PKI Consortium blog

Posts by tag NIST

Preparing for Quantum Computing
April 21, 2020 by Diana Gruhn (Entrust) ECC IETF NIST Quantum RSA
Quantum computing is advancing, and while experts are not sure when there will be a quantum computer powerful enough to break the RSA and ECC cryptographic algorithms that are currently in use, many are operating under the assumption that this can happen within a 10-15 year timeframe.

New Directions for Elliptic Curve Cryptography in Internet Protocols
June 24, 2015 by Rick Andrews ECC ECDSA IETF NIST RSA SSL/TLS
Last week I attended and presented at the National Institute of Standards and Technology (NIST) Workshop on Elliptic Curve Cryptography Standards. In NIST’s words, “The workshop is to provide a venue to engage the crypto community, including academia, industry, and government users to discuss possible approaches to promote the adoption of secure, interoperable and efficient elliptic curve mechanisms.” We began by discussing the reasons for holding this workshop. Speakers acknowledged that although there are no known issues with the current set of NIST curves, in some circles they are widely distrusted.

Recap of NIST’s Workshop on Improving Trust in the Online Marketplace
April 17, 2013 by Rick Andrews CA/Browser Forum CASC NIST Revocation SSL/TLS
On April 10 and 11, NIST held a workshop in Maryland to bring together many parties (industry, research and academia communities, and government sectors) to examine “technical and administrative efforts to increase trust online by improving the Public Key Infrastructure certificate marketplace supporting SSL and TLS.” From the opening keynote to the final remarks, we heard from experts around the world. There were presentations on the current state of trust infrastructure and audits, the impact of recent breaches, detailed looks on some emerging solutions like Certificate Transparency and DANE, and new ideas to manage and minimize risk in key usage.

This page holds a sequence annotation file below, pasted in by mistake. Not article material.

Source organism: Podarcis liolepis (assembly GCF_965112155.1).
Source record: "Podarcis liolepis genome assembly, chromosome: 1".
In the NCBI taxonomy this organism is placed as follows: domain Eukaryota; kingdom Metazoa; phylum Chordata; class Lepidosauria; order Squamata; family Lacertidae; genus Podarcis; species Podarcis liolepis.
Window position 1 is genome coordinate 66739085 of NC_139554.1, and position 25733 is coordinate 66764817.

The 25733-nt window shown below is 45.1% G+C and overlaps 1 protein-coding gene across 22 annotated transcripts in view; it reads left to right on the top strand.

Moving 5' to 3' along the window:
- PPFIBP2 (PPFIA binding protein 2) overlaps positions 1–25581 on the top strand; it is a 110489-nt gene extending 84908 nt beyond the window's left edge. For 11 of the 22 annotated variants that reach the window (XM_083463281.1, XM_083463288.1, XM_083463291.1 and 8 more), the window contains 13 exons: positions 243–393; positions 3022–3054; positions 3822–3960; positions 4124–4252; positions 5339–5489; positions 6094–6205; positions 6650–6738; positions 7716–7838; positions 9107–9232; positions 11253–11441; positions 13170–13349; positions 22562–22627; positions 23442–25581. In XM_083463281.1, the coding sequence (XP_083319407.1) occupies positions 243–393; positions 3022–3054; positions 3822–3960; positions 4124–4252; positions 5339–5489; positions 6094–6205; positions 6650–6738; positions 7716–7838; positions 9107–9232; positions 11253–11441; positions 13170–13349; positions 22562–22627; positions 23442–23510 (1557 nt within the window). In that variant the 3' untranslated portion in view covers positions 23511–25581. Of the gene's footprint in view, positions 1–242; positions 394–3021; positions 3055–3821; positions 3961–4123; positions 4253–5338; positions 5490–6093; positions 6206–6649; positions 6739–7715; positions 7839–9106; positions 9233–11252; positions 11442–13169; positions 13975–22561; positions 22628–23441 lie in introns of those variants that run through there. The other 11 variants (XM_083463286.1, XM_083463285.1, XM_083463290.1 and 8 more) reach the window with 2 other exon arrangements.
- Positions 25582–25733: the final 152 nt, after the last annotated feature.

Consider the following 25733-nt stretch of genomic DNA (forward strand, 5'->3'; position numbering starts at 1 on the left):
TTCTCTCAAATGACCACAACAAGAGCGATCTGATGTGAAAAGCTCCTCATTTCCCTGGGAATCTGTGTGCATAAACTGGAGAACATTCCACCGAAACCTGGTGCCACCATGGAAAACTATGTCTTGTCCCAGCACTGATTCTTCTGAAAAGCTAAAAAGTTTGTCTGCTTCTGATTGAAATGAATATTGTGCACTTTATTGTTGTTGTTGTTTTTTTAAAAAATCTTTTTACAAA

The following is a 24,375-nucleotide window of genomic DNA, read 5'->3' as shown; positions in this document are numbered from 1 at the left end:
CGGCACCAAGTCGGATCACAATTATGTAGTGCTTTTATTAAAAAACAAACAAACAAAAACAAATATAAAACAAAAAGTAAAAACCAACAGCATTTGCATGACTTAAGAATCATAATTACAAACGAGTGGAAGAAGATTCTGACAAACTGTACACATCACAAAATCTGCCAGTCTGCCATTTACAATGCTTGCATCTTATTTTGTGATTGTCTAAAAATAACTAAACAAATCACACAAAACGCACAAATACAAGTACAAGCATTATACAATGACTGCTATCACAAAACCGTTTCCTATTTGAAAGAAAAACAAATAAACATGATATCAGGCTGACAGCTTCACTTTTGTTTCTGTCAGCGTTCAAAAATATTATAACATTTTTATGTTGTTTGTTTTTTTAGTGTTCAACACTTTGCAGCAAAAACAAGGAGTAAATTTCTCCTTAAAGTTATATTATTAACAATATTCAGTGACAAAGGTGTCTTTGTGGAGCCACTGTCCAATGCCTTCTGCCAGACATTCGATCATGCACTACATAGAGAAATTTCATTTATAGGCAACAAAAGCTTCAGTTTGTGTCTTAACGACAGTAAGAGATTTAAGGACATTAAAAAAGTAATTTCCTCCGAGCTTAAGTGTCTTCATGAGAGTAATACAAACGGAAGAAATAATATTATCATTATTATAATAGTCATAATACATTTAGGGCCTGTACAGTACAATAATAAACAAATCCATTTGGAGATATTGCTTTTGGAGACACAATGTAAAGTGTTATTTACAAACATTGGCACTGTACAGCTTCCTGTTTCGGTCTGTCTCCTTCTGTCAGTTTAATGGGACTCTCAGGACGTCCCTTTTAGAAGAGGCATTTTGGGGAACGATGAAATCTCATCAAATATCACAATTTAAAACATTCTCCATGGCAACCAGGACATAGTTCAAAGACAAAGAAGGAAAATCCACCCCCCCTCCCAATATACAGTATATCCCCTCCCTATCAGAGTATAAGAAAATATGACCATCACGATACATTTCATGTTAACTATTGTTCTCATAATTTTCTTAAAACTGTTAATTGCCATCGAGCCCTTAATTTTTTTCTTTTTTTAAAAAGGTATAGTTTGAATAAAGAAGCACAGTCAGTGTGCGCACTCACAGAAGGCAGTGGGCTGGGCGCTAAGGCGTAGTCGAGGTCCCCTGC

CASC Happenings at NIST
April 10, 2013 by CA Security Council CASC NIST PKI Policy SSL/TLS TSP
This week members of the CASC will be attending and speaking at the NIST Workshop on Improving Trust in the Online Marketplace. You can also follow the CASC on Twitter for more information and news at @CertCouncil, as well as see some of the presentations after the events on our SlideShare page. Even if you can’t make it to Maryland, you can still watch the event via the live webcast. Please join us for the following CASC member events:

Self-Signed Certificates Don’t Deliver Trust
April 2, 2013 by Bruce Morton (Entrust) CRL DV EV NIST OCSP Policy SSL/TLS
We’ve heard the argument that website operators could just use self-signed certificates. They are easy to issue and they are “free.” Before issuing self-signed certificates, it’s a good idea to examine the trust and security model. You should also compare self-signed certificates to the publicly trusted certification authority (CA) model; and then make your own decision. Self-Signed Certificate Model Owner says who they are Owner issues on their own policy Owner is responsible for quality Owner may not follow industry guidelines Owner may not provide certificate status Compromised certificates may not be able to be revoked Owner is not audited Issuer of certificate may not be authorized by the domain owner Certificates may not be renewed if there are no reminders Self-signed certificate model does not provide trust and the browser provides a trust dialogue box to indicate such Publicly-Trusted CA-Signed Certificate Model CA verifies the owner of the domain and the certificate applicant CA operates to a policy in conformance with the requirements of the browser and operating system vendors.

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